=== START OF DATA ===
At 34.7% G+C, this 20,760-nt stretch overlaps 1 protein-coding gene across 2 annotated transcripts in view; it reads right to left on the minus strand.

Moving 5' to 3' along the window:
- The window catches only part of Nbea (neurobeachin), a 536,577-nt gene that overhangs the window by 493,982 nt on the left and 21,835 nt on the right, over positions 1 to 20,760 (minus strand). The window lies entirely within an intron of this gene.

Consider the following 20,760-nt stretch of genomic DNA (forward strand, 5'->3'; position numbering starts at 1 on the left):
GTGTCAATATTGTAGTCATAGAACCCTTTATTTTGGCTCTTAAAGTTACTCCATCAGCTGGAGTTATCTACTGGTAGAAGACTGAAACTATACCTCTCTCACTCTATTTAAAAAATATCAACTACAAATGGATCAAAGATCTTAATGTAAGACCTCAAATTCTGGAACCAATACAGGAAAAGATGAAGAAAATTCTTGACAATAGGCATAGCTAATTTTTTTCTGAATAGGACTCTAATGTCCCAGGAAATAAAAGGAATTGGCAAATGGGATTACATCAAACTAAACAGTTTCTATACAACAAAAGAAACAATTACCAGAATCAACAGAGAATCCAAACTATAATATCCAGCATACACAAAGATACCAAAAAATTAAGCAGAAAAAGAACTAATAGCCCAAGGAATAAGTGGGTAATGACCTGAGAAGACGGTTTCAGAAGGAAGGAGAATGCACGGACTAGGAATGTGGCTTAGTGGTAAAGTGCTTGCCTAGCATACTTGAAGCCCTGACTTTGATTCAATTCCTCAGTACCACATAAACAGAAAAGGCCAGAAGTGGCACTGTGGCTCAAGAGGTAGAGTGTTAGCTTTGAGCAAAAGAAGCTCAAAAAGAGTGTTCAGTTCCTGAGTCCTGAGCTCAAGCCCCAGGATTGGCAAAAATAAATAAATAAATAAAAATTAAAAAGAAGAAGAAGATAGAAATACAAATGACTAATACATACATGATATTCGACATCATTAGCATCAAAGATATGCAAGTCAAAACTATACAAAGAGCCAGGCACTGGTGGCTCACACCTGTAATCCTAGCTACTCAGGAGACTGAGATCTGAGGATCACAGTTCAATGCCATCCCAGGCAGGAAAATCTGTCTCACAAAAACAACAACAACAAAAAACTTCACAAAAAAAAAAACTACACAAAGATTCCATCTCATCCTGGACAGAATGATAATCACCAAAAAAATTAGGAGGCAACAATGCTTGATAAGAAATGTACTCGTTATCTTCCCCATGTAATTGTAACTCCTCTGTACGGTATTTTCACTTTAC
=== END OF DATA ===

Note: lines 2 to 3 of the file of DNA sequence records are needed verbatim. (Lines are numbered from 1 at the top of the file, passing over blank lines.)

Moving 5' to 3' along the window:
- The window catches only part of Nbea (neurobeachin), a 536,577-nt gene that overhangs the window by 493,982 nt on the left and 21,835 nt on the right, over positions 1 to 20,760 (minus strand). The window lies entirely within an intron of this gene.